WWE Night of Champions has never been a high-profile event in this era of diluted championships. It is once again WWE's problem of too many championships that has hurt the brand value of this pay-per-view.
Once-illustrious championships will not be deafened while championships that will be defended have little backstory. Booking problems go beyond WWE's championship dilution.
The top storyline, while effective in getting heat on the right heels, has smothered babyfaces. Outside of Daniel Bryan, there is no serious opposition for the establishment, and when that opposition does finally arrive, it could be too little, too late.
Poor booking decisions will be graded on storyline inconsistencies and how negatively they have impacted major angles moving forward.
Currently, the tag team title match for Night of Champions reads "The Shield vs. Tag Team Turmoil Winners."
That's about as far as that storyline goes. WWE awarding a tag team title shot to the winners of a pre-show pay-per-view paycheck grab is lazy storytelling, much like Ambrose, Rollins and Reigns' current run as champions has played second and third banana to their glorified security act.
The Shield losing the tag team championships could be best for the division given the infrequency of in-ring competition since quietly joining the corporation.
The divas angle once threatened to be one of the hottest angles in the WWE. After AJ Lee cut what CM Punk deemed a "pipe bombshell," and in conjunction with the popular Total Divas show, the divas division was getting more attention than ever.
Focusing on one "total" diva to challenge AJ would have created a simple dichotomy between diva and anti-diva, allowing fans to make a choice and thus become more connected to the angle.
Instead, WWE once again undermined the dramatic value of a showdown in favor of lumping four divas together for a Divas championship match. Now, ambiguity between good and bad divas will affect crowd involvement in the Divas match, and a surging division will be unable to live up to its potential.
If this is Night of Champions, shouldn't fans feel cheated that neither the WWE United States Championship nor the WWE Intercontinental Championship will be defended? The fact that they likely will not feel cheated speaks volumes about the state of both championships.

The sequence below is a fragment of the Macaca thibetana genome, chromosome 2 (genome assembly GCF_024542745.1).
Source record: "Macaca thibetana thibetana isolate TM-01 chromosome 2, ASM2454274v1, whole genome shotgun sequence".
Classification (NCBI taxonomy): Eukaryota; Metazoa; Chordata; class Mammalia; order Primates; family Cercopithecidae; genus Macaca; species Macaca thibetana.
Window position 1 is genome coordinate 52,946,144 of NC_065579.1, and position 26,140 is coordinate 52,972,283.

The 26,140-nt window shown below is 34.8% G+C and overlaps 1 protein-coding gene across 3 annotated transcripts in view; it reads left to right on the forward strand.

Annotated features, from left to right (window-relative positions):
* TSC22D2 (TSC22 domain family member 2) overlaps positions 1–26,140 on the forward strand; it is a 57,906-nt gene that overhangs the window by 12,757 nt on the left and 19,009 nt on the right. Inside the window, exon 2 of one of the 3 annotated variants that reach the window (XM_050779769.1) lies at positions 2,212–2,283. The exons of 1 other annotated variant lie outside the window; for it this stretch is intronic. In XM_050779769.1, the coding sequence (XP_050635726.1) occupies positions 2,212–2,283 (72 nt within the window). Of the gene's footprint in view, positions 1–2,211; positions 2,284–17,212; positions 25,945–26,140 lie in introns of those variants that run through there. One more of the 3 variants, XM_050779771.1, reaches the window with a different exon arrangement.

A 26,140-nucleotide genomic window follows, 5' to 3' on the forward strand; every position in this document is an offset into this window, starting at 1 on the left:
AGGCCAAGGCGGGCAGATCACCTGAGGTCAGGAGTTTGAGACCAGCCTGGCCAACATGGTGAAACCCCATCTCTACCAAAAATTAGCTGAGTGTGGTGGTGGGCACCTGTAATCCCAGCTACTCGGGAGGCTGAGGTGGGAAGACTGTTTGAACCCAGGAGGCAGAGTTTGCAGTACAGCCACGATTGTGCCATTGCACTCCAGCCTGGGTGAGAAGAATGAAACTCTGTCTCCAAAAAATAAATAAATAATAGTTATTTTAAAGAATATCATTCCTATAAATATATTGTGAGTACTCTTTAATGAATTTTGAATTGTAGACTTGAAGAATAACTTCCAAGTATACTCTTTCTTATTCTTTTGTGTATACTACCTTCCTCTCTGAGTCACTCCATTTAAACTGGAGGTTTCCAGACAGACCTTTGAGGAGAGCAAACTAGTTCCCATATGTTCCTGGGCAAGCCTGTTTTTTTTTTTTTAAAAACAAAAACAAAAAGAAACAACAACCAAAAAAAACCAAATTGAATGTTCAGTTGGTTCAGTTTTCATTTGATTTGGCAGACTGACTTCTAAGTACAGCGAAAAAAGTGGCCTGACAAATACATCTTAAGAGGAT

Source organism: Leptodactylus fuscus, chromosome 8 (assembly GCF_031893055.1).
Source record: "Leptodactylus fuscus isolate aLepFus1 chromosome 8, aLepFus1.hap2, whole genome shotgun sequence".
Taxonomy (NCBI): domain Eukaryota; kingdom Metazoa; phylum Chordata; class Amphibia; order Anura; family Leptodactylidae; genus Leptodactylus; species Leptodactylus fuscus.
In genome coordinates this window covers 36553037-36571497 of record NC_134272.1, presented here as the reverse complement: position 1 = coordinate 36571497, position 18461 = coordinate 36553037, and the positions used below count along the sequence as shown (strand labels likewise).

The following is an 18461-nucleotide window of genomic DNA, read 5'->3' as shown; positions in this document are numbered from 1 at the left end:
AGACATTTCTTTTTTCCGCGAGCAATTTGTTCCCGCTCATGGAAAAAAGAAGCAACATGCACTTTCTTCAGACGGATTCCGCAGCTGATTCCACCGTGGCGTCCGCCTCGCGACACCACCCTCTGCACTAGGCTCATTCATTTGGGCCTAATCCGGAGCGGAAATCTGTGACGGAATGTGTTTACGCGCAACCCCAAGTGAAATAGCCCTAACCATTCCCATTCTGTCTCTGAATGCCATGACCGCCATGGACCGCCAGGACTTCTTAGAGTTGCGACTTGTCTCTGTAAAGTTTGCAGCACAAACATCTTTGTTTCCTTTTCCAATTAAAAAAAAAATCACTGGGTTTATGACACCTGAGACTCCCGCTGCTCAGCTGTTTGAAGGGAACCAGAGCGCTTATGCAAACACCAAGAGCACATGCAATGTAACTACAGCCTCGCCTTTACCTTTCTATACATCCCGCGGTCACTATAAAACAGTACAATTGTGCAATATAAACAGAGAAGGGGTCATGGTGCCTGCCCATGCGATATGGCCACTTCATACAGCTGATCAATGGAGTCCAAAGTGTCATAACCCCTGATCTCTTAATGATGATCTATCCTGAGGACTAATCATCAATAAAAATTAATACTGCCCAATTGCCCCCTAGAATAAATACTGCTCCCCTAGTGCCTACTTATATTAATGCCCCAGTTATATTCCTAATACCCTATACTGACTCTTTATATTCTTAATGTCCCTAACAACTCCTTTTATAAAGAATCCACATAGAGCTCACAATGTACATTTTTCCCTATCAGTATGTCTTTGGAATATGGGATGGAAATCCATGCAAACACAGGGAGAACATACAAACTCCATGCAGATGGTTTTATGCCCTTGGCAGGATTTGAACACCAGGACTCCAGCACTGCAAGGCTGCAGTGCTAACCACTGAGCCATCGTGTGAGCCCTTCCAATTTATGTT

Dean Ambrose has taken an extended hiatus from defending the WWE United States Championship to develop his career as a security guard.
The more egregious snub is in the case of the WWE Intercontinental Championship, which has seldom been mentioned despite champion Curtis Axel being in a main event-caliber program against CM Punk.
Choosing not to involve this title in a major field on a championship-themed pay-per-view is the worst insult to the WWE Intercontinental Championship since Santino Marella won it as a plant.
Babyfaces with managers is always a tricky booking decision to make. The Ricardo Rodriguez-RVD pairing has done nothing to disprove that theory.
Rodriguez is basically 1A in the feud between Rob Van Dam and Del Rio. Van Dam, while not particularly dynamic on the microphone, never really needed a mouthpiece. One could even argue that Rodriguez provides an unnecessary distraction in what should be a good wrestling feud.
The angle could be saved or revitalized by having Rodriguez turn on RVD, but if not, it will do very little to get anybody or anything about this angle over.
Triple H's three-week wash, rinse and repeat act of having members of the Raw roster stand defenseless on stage did nothing to assist their individual brands.
Now, wrestlers, especially the babyfaces, have been rendered minor league after "just being there" while Daniel Bryan was being made an example of.
Fans will likely reserve their emotion for Daniel Bryan at Night of Champions. Nobody can blame them if they lose respect for babyfaces who have fallen in line. When all is said and done, Daniel Bryan may be the only babyface who gets over in a storyline that has acted as creative napalm for the good guys.